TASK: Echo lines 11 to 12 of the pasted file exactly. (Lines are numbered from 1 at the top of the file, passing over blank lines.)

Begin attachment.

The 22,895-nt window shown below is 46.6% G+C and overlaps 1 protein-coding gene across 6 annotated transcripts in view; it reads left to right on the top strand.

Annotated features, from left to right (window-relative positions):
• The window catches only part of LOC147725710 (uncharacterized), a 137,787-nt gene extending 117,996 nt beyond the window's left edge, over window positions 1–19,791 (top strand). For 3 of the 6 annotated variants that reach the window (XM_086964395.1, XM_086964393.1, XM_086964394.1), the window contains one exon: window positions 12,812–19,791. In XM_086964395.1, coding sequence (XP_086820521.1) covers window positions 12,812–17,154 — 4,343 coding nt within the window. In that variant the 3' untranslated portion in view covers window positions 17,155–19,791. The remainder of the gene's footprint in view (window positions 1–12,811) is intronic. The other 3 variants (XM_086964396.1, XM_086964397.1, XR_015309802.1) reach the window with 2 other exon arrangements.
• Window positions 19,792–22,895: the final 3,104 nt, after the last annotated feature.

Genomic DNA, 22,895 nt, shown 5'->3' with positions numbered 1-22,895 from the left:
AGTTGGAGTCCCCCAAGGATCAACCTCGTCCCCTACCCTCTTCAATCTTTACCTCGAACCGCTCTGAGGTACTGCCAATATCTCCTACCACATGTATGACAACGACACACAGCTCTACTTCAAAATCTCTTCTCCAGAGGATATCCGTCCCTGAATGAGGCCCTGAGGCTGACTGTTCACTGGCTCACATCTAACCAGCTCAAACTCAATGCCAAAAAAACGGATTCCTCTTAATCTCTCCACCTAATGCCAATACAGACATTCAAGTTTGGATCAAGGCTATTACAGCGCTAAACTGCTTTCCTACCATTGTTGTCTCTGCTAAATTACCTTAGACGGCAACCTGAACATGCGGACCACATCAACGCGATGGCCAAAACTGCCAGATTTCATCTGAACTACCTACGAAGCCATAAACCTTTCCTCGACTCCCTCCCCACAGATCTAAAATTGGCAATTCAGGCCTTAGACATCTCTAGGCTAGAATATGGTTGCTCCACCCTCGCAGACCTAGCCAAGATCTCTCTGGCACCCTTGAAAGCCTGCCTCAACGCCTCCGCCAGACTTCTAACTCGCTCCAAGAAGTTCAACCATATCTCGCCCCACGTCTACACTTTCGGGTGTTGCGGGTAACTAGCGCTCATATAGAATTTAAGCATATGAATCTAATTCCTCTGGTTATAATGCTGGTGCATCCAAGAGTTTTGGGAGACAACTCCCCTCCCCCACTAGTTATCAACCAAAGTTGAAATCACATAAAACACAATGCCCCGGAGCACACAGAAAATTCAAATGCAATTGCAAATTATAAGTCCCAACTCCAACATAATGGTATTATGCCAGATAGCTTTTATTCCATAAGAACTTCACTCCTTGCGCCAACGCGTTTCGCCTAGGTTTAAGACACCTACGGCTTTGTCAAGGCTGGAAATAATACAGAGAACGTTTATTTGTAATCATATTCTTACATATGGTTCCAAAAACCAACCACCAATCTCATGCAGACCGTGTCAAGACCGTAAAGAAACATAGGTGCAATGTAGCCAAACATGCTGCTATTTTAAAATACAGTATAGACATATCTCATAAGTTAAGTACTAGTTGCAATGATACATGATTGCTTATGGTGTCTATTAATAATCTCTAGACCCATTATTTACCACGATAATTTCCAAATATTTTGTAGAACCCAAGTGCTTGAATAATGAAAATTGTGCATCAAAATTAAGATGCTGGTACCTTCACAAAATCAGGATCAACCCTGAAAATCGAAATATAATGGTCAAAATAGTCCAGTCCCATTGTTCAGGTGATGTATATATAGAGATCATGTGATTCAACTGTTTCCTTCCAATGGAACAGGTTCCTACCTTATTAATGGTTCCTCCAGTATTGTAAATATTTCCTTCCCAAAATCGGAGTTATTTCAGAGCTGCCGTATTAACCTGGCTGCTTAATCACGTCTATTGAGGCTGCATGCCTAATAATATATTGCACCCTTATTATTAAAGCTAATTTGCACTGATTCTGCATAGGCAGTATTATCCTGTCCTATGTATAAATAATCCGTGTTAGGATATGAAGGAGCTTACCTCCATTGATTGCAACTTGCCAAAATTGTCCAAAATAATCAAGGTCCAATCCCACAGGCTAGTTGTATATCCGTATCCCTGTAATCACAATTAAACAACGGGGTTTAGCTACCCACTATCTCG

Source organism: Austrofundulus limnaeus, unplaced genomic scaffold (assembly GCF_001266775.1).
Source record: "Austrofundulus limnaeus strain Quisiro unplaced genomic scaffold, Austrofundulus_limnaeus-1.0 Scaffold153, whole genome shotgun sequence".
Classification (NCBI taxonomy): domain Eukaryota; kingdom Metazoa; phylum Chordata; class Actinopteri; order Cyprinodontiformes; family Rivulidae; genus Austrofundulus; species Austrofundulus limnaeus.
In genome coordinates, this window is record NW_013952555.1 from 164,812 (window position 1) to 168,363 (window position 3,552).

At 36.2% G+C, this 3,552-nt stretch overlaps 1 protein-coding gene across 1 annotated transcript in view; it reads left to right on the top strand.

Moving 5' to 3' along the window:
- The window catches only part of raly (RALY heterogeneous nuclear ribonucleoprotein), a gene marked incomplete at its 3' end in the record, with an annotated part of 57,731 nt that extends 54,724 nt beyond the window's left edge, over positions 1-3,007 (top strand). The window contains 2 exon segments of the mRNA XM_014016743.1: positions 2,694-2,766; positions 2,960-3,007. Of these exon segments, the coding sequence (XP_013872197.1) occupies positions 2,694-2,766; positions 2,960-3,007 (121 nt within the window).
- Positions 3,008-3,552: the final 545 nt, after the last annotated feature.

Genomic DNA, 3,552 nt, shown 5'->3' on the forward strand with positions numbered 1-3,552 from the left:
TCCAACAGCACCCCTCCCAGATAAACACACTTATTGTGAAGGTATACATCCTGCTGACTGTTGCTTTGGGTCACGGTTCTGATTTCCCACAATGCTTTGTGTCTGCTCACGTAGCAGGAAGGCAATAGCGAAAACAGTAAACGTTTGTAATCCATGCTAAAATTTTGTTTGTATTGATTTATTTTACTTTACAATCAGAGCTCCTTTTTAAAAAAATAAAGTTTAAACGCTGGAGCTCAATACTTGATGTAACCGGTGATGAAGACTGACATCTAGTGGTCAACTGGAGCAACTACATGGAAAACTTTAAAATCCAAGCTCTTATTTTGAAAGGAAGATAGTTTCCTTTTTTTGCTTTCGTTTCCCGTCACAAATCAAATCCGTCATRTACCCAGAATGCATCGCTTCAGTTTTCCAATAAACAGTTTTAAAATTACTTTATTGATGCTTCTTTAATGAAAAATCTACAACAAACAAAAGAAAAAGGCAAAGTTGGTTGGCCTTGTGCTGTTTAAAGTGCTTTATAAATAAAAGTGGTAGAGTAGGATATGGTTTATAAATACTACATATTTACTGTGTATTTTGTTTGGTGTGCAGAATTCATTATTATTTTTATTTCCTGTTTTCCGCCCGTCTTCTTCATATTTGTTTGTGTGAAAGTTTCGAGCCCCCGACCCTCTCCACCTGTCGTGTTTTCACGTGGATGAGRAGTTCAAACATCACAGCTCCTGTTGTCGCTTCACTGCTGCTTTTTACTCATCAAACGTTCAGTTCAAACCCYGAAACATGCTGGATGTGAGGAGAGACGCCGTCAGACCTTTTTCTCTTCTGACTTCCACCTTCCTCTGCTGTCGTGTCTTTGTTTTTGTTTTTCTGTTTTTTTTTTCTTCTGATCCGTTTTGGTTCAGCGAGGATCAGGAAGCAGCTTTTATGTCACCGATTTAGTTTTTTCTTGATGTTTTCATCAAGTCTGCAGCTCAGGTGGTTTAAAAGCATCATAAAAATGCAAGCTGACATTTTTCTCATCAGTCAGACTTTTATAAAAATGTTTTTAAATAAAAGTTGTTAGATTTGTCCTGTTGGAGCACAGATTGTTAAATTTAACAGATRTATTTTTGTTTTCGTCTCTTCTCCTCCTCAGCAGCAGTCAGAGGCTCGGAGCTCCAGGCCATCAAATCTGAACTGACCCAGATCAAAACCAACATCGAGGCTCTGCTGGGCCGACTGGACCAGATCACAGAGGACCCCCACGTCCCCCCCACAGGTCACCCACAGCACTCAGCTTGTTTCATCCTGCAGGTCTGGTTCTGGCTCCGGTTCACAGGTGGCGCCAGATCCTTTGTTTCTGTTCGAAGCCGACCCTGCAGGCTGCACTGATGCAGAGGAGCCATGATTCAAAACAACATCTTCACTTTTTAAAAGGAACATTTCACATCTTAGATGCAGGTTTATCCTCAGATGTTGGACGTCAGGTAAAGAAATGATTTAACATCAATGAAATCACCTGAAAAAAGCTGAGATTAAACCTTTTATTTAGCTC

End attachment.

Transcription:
At 36.2% G+C, this 3,552-nt stretch overlaps 1 protein-coding gene across 1 annotated transcript in view; it reads left to right on the top strand.

Moving 5' to 3' along the window: